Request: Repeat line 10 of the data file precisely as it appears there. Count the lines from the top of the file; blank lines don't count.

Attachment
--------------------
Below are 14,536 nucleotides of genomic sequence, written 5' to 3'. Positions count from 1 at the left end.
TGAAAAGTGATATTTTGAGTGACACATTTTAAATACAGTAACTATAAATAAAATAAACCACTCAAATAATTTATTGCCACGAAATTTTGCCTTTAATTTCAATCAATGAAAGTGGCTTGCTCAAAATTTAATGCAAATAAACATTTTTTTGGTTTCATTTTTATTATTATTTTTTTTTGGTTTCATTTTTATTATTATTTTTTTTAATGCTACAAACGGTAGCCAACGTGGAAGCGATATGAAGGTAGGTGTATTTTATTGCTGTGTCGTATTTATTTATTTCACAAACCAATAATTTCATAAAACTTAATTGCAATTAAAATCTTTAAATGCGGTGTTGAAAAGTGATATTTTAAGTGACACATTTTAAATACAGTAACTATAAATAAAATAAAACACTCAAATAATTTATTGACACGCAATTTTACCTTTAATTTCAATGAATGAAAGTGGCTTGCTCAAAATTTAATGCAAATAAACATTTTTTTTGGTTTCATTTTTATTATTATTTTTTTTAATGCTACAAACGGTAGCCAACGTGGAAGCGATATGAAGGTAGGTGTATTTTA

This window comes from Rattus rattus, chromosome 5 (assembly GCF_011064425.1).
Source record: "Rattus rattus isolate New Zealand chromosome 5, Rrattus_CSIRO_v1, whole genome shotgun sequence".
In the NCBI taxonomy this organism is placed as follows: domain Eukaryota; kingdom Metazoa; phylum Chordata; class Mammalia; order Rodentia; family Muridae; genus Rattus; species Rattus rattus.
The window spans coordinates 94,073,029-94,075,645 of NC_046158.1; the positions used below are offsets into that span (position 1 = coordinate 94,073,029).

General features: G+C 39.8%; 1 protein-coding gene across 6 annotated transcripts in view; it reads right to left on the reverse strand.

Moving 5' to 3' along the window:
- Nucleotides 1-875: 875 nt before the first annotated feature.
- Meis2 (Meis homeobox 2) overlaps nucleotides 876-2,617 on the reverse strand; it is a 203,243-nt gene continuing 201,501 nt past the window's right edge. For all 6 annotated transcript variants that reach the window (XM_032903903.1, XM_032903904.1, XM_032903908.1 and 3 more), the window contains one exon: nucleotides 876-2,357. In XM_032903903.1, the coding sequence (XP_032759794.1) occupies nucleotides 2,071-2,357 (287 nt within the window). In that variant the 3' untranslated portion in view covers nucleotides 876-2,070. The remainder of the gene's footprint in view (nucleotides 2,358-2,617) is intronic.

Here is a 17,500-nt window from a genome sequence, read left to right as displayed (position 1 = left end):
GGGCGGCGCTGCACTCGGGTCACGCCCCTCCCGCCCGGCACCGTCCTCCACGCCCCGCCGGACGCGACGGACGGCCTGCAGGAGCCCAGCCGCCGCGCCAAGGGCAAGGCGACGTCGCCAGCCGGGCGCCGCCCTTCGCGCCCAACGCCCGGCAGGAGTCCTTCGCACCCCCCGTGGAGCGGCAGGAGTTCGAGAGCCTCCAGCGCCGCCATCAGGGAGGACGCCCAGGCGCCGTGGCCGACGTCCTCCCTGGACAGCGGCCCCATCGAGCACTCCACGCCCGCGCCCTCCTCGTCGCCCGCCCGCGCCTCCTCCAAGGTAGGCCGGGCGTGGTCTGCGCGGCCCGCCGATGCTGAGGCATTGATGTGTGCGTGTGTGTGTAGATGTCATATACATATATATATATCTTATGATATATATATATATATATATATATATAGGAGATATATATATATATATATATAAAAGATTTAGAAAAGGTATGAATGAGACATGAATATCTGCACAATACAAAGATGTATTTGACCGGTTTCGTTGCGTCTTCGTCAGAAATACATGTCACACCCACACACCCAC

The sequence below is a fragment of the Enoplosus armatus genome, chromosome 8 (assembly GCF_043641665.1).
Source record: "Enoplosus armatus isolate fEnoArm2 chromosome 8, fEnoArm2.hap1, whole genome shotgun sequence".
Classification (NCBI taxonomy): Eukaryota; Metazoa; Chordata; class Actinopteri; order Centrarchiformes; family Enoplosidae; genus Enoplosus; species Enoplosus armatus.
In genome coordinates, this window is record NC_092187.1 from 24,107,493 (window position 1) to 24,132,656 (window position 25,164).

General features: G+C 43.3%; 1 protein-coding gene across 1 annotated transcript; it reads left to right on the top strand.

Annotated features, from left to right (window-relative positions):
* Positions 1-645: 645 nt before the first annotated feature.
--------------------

- Meis2 (Meis homeobox 2) overlaps nucleotides 876-2,617 on the reverse strand; it is a 203,243-nt gene continuing 201,501 nt past the window's right edge. For all 6 annotated transcript variants that reach the window (XM_032903903.1, XM_032903904.1, XM_032903908.1 and 3 more), the window contains one exon: nucleotides 876-2,357. In XM_032903903.1, the coding sequence (XP_032759794.1) occupies nucleotides 2,071-2,357 (287 nt within the window). In that variant the 3' untranslated portion in view covers nucleotides 876-2,070. The remainder of the gene's footprint in view (nucleotides 2,358-2,617) is intronic.